Haemophilia Scotland plays an active role in the Cross Party Group on Rare Diseases because all bleeding disorders are defined as rare diseases. In fact, even if all the bleeding disorders were counted as a single condition we would still be regarded as rare. Many bleeding disorders affect less than 200 people in Scotland. These conditions are defined as “ultra rare”. The Scottish Government is working to improve the system for securing treatments for all rare conditions and, although factor replacement products often have their own systems, it is important for us to understand the wider situation. On the 18th of November the Cross Party Group looked at what the Scottish Medicines Consortium (SMC) is doing to improve its work on Rare Diseases and patient involvement. We also learnt more about the Scottish Government’s New Medicines Fund.
Ann Lee from the Scottish Medicines Consortium addressed the meeting about changes to make it easier for patients and the public to be involved in their decision making. This is something we have recent experience of as we have been engaging with their work on the new, inteferon-free, treatments for Hepatitis C. She told us that new Patient and Clinical Engagement (PACE) meetings are designed to hear about how a new treatment would impact on the lives of those affected. They are interested in hearing about non-medical impact such as being able to go back to work or care for children and do not only look a the clinical data. She also really encouraged patient groups to use testimony in submission which is certainly something we’ll take on board for our next submission. It was interesting to hear that they have developed “Decision Modifiers” which let them make decisions when there is more uncertainty than usual. This is particularly important for rare conditions where it can be harder to work with enough patients to get strong statistical evidence. The SMC meets in public on the first Tuesday in every month if you every want to learn more about their work by attending.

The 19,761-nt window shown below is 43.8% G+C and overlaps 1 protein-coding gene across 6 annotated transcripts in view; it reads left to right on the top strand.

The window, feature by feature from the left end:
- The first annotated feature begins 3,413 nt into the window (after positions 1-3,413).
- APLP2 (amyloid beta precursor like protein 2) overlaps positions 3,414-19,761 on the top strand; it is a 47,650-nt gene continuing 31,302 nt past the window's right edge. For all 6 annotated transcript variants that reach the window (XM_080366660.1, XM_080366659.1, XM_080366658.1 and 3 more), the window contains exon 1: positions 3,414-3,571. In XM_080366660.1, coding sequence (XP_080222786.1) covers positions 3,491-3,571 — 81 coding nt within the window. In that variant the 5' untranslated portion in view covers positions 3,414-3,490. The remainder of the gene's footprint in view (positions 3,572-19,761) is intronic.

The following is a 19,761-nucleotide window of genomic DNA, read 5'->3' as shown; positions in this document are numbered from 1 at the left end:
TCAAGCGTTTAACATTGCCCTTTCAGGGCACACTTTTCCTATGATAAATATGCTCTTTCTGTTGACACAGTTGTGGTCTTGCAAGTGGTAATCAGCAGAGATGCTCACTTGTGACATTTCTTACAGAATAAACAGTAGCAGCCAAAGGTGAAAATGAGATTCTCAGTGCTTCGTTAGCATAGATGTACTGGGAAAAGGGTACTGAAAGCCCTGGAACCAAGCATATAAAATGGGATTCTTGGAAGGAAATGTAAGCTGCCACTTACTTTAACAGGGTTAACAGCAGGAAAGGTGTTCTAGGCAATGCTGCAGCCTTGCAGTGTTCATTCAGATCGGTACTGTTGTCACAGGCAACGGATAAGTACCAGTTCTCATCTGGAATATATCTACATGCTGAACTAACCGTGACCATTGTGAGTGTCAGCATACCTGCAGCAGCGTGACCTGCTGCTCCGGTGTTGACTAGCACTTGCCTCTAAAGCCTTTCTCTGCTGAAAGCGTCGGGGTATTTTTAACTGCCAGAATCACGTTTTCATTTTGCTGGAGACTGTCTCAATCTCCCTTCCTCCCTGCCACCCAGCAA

Kathryn Fergusson from the Scottish Government told us about the Pharmaceutical Price Regulation Scheme (PPRS) which is negotiated by the UK Government and works like a rebate of pharmaceutical company profits. The Scottish Government have calculated that this equates for £40million a year for two years of new money which they are investing totally in the New Medicines Fund. The aim is that local health boards shouldn’t have concerns about funding new drugs for rare conditions approved by the SMC process. Over time it is hoped that more and more treatments for rare conditions will go through the SMC process which will reduce the need to make Individual Patient Treatment Requests (IPTR) on a case by case basis. The next round of the PPRS is due to be negotiated in 2019 and there was a general feeling in the room that there should be more Scottish Government involvement than was the case for negotiations for the current scheme.